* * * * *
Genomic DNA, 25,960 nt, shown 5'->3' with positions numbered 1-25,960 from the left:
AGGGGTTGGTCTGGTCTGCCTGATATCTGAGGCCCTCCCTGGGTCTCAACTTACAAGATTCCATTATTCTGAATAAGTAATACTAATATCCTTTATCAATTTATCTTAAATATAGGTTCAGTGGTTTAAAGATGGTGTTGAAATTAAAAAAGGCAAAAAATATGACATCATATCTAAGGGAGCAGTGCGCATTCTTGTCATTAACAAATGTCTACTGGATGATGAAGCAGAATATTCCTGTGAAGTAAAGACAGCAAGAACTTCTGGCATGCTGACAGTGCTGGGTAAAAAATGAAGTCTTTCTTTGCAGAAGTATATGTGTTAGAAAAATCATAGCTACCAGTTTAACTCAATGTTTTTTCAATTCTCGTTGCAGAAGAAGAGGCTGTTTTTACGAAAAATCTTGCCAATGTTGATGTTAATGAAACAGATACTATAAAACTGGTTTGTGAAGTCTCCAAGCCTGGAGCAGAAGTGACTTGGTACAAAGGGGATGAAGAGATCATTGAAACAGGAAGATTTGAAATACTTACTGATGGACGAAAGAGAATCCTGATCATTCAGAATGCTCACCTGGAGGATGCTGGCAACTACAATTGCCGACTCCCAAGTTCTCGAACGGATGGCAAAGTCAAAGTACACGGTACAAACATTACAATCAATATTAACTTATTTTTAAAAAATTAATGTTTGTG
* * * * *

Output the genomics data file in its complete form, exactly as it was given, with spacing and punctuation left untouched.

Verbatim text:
Genomic DNA, 25,960 nt, shown 5'->3' with positions numbered 1-25,960 from the left:
AGGGGTTGGTCTGGTCTGCCTGATATCTGAGGCCCTCCCTGGGTCTCAACTTACAAGATTCCATTATTCTGAATAAGTAATACTAATATCCTTTATCAATTTATCTTAAATATAGGTTCAGTGGTTTAAAGATGGTGTTGAAATTAAAAAAGGCAAAAAATATGACATCATATCTAAGGGAGCAGTGCGCATTCTTGTCATTAACAAATGTCTACTGGATGATGAAGCAGAATATTCCTGTGAAGTAAAGACAGCAAGAACTTCTGGCATGCTGACAGTGCTGGGTAAAAAATGAAGTCTTTCTTTGCAGAAGTATATGTGTTAGAAAAATCATAGCTACCAGTTTAACTCAATGTTTTTTCAATTCTCGTTGCAGAAGAAGAGGCTGTTTTTACGAAAAATCTTGCCAATGTTGATGTTAATGAAACAGATACTATAAAACTGGTTTGTGAAGTCTCCAAGCCTGGAGCAGAAGTGACTTGGTACAAAGGGGATGAAGAGATCATTGAAACAGGAAGATTTGAAATACTTACTGATGGACGAAAGAGAATCCTGATCATTCAGAATGCTCACCTGGAGGATGCTGGCAACTACAATTGCCGACTCCCAAGTTCTCGAACGGATGGCAAAGTCAAAGTACACGGTACAAACATTACAATCAATATTAACTTATTTTTAAAAAATTAATGTTTGTG